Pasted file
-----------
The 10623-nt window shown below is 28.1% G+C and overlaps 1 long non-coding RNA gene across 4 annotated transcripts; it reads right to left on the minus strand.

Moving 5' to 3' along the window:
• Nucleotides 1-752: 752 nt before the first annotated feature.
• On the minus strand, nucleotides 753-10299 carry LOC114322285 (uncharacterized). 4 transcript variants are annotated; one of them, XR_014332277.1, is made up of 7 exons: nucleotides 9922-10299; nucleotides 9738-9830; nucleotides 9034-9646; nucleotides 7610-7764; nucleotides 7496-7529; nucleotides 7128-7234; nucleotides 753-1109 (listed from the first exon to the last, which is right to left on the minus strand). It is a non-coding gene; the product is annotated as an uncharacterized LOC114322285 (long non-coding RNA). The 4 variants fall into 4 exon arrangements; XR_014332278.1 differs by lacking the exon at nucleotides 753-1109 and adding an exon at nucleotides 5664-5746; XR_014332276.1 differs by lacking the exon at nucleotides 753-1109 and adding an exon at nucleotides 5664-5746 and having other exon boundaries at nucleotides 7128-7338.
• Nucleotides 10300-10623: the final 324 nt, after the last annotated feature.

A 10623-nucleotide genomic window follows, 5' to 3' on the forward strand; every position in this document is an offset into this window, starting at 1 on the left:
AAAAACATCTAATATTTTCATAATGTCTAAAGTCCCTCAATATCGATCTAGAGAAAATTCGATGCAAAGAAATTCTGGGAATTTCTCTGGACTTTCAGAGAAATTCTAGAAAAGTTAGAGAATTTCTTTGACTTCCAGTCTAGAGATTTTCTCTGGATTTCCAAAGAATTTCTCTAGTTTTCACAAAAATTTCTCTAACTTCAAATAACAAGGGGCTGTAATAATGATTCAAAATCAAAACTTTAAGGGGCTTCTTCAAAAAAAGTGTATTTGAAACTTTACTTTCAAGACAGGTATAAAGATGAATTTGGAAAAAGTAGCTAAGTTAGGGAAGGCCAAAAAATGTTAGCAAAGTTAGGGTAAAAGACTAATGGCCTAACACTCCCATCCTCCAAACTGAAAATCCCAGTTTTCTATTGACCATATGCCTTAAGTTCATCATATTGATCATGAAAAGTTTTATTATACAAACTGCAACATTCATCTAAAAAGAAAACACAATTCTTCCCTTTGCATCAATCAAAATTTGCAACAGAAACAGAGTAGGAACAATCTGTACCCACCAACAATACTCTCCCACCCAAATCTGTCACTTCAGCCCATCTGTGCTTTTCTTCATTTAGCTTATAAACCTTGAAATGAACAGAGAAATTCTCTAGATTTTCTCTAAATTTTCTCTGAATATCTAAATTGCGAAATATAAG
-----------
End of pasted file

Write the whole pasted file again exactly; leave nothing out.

The 10623-nt window shown below is 28.1% G+C and overlaps 1 long non-coding RNA gene across 4 annotated transcripts; it reads right to left on the minus strand.

Moving 5' to 3' along the window:
• Nucleotides 1-752: 752 nt before the first annotated feature.
• On the minus strand, nucleotides 753-10299 carry LOC114322285 (uncharacterized). 4 transcript variants are annotated; one of them, XR_014332277.1, is made up of 7 exons: nucleotides 9922-10299; nucleotides 9738-9830; nucleotides 9034-9646; nucleotides 7610-7764; nucleotides 7496-7529; nucleotides 7128-7234; nucleotides 753-1109 (listed from the first exon to the last, which is right to left on the minus strand). It is a non-coding gene; the product is annotated as an uncharacterized LOC114322285 (long non-coding RNA). The 4 variants fall into 4 exon arrangements; XR_014332278.1 differs by lacking the exon at nucleotides 753-1109 and adding an exon at nucleotides 5664-5746; XR_014332276.1 differs by lacking the exon at nucleotides 753-1109 and adding an exon at nucleotides 5664-5746 and having other exon boundaries at nucleotides 7128-7338.
• Nucleotides 10300-10623: the final 324 nt, after the last annotated feature.

A 10623-nucleotide genomic window follows, 5' to 3' on the forward strand; every position in this document is an offset into this window, starting at 1 on the left:
AAAAACATCTAATATTTTCATAATGTCTAAAGTCCCTCAATATCGATCTAGAGAAAATTCGATGCAAAGAAATTCTGGGAATTTCTCTGGACTTTCAGAGAAATTCTAGAAAAGTTAGAGAATTTCTTTGACTTCCAGTCTAGAGATTTTCTCTGGATTTCCAAAGAATTTCTCTAGTTTTCACAAAAATTTCTCTAACTTCAAATAACAAGGGGCTGTAATAATGATTCAAAATCAAAACTTTAAGGGGCTTCTTCAAAAAAAGTGTATTTGAAACTTTACTTTCAAGACAGGTATAAAGATGAATTTGGAAAAAGTAGCTAAGTTAGGGAAGGCCAAAAAATGTTAGCAAAGTTAGGGTAAAAGACTAATGGCCTAACACTCCCATCCTCCAAACTGAAAATCCCAGTTTTCTATTGACCATATGCCTTAAGTTCATCATATTGATCATGAAAAGTTTTATTATACAAACTGCAACATTCATCTAAAAAGAAAACACAATTCTTCCCTTTGCATCAATCAAAATTTGCAACAGAAACAGAGTAGGAACAATCTGTACCCACCAACAATACTCTCCCACCCAAATCTGTCACTTCAGCCCATCTGTGCTTTTCTTCATTTAGCTTATAAACCTTGAAATGAACAGAGAAATTCTCTAGATTTTCTCTAAATTTTCTCTGAATATCTAAATTGCGAAATATAAG